Walt Disney Co. is set to reveal plans on Wednesday to start selling cell phone services to teenagers and their parents as it hopes to carve a niche in the U.S. market by giving parents the option to take strict control of their children's wireless use.
Even while U.S. subscriber growth slows as the number of potential, first-time customers dwindles, Disney and other upstart services, such as its ESPN brand service for sports fans, hope to win customers in very specific markets.
Disney, which is better known for cartoon characters like Mickey Mouse than cell phones, believes it can break into the market by selling to parents who want their 10- to 15-year-old children to have cell phones for practical purposes but who are concerned about how they end up using the devices.
The sales are expected to begin in June.
"This is still a growth stage market," said George Grobar, general manager of Disney Mobile, who believes the venture will succeed partly because far less young teens have cell phones today than the general market.
About 70 percent of the U.S. population already has cell phones. But only about 45 to 50 percent of 13-year-olds have one, according to Jupiter Research analyst Julie Ask, who said parents pay for about 60 percent of teens' cell phones.
"There certainly is a big market for teenagers and parents adding them on to their own cell phone plan," she said.
Established U.S. providers, including four big national operators, are already signing up families. About half of subscribers now pay family discount rates and roughly 60 percent of new subscribers are in that category, according to Yankee Group.
But Ask believes parents who want more control may well be attracted to the number of options Disney gives them.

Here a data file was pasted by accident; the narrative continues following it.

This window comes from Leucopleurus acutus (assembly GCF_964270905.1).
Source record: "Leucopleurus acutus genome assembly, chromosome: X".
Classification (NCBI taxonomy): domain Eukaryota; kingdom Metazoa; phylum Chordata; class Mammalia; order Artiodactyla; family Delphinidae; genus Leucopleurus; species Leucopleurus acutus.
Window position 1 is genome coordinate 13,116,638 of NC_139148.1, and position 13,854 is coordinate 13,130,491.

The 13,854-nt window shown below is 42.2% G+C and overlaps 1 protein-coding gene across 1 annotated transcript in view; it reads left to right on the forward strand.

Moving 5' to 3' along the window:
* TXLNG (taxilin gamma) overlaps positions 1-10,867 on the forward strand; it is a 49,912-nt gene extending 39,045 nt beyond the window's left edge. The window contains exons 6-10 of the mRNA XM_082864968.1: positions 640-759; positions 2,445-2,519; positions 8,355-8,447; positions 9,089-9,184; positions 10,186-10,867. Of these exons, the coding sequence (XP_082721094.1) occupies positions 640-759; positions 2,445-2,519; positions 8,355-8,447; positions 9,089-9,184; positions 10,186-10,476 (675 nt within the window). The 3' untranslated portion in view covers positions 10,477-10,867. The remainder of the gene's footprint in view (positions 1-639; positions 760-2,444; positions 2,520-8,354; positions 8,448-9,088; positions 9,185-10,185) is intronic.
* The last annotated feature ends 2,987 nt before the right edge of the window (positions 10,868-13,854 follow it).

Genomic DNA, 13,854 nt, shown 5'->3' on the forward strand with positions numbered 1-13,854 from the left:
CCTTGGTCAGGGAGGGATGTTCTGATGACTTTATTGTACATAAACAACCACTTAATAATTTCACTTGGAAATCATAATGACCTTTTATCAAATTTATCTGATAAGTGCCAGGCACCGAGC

It will let parents set spending limits or control when their child can use their cell phone, who they can talk to, how many text messages or photographs they can send and cut off most calls if the child has gone over their limit.
They can also check where their child is through a location technology in the phones and can manage the service from their own Disney cell phone or on the Internet if they do not themselves own a Disney device.
"That's something parents are looking for and we haven't see another offering like this one there now in terms of the flexibility," Ask said.
Disney did not say what it would charge for the service except that it would be competitive with other family plans on the market.
But with some services charging as low as $10 a month for each new family member using a plan, Ask questioned if a new service like Disney could afford match these rates.
Executives from the theme park and media company said they hope the service becomes profitable after about two to three years and it may also expand overseas.
"It will be an investor profile over the next two to three years," said Steve Wadsworth, who heads Disney's Internet unit. He also is on the lookout for other countries where it makes competitive sense for Disney Mobile to launch.
"We're looking at a number of markets in Europe and Asia," he said, but noted that the expansion was not a certainty.
Disney Mobile plans to kick off the service with phones from South Korean suppliers LG Electronics Inc. and Pantech Group.
Sprint Nextel Corp., the No. 3 U.S. mobile service provider, will lease space on its network for Disney's service in the hope it can get some revenue from customers that it would otherwise not have been able to reach.
Asked what he expects from the Disney service, Sprint's Chief Operating Officer Len Lauer said it takes about three to four quarters to see how a new entrants are faring. Lauer was speaking at the CTIA wireless show here.